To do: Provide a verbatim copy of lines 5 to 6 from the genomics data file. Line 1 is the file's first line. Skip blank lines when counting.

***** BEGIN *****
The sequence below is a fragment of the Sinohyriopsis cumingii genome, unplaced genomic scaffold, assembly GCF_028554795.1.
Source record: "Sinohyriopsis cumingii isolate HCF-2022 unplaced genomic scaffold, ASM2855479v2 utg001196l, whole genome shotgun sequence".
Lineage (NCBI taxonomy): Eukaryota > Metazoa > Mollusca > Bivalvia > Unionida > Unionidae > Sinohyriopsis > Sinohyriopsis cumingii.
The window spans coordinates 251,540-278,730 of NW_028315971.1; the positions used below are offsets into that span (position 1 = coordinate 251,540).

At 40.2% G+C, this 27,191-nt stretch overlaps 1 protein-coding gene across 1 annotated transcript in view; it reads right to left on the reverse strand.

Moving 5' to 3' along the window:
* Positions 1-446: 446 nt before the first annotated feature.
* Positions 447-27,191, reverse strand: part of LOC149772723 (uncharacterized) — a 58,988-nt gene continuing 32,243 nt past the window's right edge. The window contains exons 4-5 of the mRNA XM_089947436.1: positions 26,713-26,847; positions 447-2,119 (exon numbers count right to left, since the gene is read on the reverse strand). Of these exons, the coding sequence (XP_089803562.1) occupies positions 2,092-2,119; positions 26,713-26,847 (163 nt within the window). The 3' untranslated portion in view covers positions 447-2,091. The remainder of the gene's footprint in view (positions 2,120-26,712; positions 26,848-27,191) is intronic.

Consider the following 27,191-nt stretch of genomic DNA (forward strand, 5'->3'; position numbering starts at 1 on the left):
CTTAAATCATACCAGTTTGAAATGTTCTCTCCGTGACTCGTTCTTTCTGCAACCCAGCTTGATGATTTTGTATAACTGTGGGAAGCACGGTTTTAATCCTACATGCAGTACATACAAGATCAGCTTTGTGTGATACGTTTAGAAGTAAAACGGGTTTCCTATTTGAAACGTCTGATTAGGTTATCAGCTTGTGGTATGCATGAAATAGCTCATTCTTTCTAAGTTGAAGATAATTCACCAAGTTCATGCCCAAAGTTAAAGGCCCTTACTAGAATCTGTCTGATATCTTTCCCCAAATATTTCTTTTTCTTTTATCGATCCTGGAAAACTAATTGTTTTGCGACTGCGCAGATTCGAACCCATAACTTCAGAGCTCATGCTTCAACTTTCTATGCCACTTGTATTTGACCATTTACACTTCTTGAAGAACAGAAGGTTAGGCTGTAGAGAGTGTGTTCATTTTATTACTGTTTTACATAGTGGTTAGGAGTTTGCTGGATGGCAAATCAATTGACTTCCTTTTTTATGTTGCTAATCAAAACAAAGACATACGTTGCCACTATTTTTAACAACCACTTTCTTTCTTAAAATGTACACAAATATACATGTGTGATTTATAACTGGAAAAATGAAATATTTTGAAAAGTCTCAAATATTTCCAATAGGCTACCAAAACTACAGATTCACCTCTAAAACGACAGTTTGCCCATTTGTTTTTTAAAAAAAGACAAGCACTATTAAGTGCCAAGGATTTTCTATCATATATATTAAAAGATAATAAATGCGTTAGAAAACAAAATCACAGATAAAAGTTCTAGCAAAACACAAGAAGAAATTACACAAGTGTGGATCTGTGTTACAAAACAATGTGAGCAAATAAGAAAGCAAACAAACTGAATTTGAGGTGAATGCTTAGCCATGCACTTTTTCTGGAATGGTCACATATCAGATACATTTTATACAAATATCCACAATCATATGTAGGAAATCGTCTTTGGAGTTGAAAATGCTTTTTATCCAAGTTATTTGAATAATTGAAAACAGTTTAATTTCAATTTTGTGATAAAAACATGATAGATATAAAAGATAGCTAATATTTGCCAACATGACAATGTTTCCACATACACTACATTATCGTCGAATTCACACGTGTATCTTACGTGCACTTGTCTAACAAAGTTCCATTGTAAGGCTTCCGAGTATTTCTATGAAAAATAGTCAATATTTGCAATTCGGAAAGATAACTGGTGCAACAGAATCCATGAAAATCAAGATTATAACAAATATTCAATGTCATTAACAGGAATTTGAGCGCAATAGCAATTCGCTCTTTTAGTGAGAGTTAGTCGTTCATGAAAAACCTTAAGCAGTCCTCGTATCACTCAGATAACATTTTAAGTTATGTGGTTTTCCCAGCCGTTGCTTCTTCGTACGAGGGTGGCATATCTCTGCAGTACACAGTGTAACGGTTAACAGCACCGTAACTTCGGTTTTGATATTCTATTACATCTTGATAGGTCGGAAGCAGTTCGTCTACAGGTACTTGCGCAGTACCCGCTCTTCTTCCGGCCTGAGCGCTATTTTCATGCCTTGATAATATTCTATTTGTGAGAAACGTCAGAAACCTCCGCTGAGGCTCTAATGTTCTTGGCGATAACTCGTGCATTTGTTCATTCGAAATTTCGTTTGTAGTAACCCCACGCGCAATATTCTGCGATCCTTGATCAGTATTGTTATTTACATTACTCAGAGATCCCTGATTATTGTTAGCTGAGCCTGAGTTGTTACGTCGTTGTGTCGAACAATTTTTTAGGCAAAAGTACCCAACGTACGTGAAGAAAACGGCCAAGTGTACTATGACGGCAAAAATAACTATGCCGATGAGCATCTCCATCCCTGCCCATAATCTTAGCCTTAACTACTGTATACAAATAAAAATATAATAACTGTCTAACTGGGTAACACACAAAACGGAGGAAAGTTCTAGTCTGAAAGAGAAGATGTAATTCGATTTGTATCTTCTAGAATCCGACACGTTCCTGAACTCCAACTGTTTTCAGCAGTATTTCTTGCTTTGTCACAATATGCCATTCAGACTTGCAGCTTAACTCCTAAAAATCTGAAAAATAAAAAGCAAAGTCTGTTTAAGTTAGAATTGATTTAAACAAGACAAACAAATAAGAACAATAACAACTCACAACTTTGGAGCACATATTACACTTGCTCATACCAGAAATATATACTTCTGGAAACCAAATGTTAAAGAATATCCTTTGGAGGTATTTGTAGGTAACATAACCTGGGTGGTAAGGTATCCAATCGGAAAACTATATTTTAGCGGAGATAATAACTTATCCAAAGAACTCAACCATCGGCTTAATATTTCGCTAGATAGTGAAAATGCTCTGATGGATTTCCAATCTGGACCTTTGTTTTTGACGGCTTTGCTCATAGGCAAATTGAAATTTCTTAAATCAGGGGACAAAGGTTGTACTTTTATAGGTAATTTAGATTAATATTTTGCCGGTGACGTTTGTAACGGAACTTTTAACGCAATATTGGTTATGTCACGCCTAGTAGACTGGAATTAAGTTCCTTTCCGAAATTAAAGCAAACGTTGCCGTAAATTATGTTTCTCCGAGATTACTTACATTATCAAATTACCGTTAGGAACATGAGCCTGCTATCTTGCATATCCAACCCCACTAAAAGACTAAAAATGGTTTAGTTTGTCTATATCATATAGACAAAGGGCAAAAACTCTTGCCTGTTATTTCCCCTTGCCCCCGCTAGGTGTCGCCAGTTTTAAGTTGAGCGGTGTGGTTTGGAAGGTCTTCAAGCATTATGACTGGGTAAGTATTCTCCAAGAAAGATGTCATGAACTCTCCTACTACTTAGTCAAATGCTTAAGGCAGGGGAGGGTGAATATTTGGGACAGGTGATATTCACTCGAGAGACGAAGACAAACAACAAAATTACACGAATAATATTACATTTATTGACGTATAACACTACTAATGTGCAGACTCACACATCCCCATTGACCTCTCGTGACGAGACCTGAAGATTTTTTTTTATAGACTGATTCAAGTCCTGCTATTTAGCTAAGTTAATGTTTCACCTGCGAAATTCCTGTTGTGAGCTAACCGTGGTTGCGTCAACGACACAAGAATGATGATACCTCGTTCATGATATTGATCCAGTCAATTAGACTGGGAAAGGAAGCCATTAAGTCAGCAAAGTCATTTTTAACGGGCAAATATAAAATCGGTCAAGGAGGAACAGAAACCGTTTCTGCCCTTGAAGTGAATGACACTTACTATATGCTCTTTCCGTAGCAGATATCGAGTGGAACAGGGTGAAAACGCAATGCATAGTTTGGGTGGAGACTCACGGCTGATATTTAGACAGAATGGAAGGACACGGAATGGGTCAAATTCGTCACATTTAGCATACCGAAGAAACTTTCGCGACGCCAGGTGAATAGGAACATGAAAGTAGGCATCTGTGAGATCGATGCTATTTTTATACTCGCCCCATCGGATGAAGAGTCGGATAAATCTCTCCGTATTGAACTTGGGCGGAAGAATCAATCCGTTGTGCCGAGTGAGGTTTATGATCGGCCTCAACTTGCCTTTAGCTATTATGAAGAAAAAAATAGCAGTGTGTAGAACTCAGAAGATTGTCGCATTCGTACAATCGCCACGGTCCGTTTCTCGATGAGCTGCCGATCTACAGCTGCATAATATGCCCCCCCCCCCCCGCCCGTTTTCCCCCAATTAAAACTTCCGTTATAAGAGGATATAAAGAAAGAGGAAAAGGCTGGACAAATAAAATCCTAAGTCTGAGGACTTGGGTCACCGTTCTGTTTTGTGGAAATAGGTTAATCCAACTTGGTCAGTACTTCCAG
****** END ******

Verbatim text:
At 40.2% G+C, this 27,191-nt stretch overlaps 1 protein-coding gene across 1 annotated transcript in view; it reads right to left on the reverse strand.

Moving 5' to 3' along the window: